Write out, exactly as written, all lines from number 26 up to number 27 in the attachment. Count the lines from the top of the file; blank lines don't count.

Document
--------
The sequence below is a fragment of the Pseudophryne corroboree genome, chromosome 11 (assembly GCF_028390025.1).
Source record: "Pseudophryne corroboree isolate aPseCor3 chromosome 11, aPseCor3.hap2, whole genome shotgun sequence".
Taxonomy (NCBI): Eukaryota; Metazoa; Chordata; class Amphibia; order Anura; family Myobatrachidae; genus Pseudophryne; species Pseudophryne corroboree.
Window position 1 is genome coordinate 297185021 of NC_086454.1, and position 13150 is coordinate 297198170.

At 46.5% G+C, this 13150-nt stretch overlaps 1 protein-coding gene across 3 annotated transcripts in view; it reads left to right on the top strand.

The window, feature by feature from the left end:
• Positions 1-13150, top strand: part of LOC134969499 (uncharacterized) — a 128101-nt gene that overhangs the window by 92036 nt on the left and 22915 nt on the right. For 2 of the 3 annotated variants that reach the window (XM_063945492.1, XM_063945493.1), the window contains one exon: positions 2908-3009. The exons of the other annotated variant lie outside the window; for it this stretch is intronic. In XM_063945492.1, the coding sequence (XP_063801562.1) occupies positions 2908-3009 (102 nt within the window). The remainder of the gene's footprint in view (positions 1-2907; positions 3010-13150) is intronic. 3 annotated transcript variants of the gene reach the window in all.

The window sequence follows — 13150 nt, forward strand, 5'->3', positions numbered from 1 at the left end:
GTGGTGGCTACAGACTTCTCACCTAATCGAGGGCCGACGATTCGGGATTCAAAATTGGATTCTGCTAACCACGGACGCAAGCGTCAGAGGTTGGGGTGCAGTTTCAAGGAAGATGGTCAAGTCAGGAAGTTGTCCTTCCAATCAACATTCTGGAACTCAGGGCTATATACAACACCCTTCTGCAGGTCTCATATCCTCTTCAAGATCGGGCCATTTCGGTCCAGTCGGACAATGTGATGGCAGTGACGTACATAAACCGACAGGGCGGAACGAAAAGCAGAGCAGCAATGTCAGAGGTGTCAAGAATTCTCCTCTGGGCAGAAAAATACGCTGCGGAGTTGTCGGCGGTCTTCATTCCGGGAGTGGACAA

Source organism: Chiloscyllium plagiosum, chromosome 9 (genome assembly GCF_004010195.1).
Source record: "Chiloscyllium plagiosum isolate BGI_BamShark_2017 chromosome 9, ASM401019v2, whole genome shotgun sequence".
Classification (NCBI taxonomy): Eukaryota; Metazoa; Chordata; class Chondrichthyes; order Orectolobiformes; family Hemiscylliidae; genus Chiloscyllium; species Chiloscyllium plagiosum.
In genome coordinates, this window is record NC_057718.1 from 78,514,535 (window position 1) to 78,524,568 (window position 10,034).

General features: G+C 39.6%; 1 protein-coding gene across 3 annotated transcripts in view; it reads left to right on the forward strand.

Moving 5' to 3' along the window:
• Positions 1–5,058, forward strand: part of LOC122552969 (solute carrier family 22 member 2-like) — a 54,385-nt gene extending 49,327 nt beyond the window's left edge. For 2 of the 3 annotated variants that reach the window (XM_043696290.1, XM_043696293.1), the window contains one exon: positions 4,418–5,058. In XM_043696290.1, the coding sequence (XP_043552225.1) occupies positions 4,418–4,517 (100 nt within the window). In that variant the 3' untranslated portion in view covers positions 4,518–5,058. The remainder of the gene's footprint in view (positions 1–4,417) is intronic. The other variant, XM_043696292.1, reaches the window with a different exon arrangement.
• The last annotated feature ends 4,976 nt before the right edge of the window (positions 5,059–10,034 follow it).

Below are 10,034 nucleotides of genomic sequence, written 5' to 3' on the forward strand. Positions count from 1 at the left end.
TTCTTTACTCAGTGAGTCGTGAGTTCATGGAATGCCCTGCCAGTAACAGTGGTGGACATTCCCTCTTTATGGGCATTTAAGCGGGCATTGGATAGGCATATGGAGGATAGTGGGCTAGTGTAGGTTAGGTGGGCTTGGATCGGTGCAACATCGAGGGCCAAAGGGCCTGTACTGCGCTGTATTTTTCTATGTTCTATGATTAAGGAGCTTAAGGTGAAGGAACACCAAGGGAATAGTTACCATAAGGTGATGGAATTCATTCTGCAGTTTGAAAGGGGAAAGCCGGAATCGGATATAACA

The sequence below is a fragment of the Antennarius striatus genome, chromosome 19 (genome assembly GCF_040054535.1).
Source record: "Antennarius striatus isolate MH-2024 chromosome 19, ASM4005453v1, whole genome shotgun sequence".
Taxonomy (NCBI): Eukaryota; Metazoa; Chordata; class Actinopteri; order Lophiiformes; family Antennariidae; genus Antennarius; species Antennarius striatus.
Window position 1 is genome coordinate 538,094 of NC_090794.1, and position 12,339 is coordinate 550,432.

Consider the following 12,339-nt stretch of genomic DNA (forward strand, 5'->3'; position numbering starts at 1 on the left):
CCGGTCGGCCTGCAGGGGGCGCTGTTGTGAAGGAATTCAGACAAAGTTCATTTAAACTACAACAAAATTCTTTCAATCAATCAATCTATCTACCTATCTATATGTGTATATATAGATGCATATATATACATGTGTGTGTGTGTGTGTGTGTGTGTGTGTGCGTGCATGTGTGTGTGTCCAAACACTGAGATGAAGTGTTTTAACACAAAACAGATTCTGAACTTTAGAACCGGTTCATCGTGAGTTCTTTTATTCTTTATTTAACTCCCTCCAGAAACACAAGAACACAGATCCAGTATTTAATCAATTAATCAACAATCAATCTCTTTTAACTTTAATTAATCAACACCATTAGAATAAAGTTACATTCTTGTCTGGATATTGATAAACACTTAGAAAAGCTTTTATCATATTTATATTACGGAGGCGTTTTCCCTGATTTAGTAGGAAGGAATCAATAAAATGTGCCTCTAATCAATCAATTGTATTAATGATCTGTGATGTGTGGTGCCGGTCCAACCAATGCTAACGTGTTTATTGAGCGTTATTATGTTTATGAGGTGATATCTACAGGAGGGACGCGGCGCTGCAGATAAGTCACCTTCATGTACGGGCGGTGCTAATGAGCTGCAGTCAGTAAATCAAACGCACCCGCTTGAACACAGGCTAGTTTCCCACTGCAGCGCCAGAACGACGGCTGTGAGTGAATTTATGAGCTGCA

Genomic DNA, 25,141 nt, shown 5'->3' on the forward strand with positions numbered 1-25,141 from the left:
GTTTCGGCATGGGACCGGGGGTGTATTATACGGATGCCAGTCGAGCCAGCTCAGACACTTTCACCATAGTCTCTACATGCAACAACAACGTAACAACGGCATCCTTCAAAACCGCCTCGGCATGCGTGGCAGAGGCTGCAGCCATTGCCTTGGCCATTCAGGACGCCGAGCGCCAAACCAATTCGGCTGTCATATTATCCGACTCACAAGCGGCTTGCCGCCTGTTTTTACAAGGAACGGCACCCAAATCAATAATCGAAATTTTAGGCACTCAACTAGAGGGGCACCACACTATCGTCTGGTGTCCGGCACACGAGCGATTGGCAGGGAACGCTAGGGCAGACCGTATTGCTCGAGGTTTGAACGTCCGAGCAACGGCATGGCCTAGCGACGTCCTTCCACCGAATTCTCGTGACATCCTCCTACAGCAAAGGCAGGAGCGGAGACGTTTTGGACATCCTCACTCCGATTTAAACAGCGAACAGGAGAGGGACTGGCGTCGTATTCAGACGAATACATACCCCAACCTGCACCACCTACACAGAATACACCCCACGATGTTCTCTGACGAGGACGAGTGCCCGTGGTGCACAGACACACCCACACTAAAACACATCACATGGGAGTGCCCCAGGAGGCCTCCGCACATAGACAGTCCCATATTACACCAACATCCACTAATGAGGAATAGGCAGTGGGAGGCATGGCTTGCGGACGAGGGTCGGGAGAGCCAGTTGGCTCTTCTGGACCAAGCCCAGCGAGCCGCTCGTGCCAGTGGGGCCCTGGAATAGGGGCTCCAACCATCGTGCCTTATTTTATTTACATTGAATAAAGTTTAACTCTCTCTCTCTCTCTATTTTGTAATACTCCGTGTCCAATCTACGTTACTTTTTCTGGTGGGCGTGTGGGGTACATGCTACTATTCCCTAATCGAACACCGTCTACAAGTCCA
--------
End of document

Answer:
Genomic DNA, 25,141 nt, shown 5'->3' on the forward strand with positions numbered 1-25,141 from the left:
GTTTCGGCATGGGACCGGGGGTGTATTATACGGATGCCAGTCGAGCCAGCTCAGACACTTTCACCATAGTCTCTACATGCAACAACAACGTAACAACGGCATCCTTCAAAACCGCCTCGGCATGCGTGGCAGAGGCTGCAGCCATTGCCTTGGCCATTCAGGACGCCGAGCGCCAAACCAATTCGGCTGTCATATTATCCGACTCACAAGCGGCTTGCCGCCTGTTTTTACAAGGAACGGCACCCAAATCAATAATCGAAATTTTAGGCACTCAACTAGAGGGGCACCACACTATCGTCTGGTGTCCGGCACACGAGCGATTGGCAGGGAACGCTAGGGCAGACCGTATTGCTCGAGGTTTGAACGTCCGAGCAACGGCATGGCCTAGCGACGTCCTTCCACCGAATTCTCGTGACATCCTCCTACAGCAAAGGCAGGAGCGGAGACGTTTTGGACATCCTCACTCCGATTTAAACAGCGAACAGGAGAGGGACTGGCGTCGTATTCAGACGAATACATACCCCAACCTGCACCACCTACACAGAATACACCCCACGATGTTCTCTGACGAGGACGAGTGCCCGTGGTGCACAGACACACCCACACTAAAACACATCACATGGGAGTGCCCCAGGAGGCCTCCGCACATAGACAGTCCCATATTACACCAACATCCACTAATGAGGAATAGGCAGTGGGAGGCATGGCTTGCGGACGAGGGTCGGGAGAGCCAGTTGGCTCTTCTGGACCAAGCCCAGCGAGCCGCTCGTGCCAGTGGGGCCCTGGAATAGGGGCTCCAACCATCGTGCCTTATTTTATTTACATTGAATAAAGTTTAACTCTCTCTCTCTCTCTATTTTGTAATACTCCGTGTCCAATCTACGTTACTTTTTCTGGTGGGCGTGTGGGGTACATGCTACTATTCCCTAATCGAACACCGTCTACAAGTCCA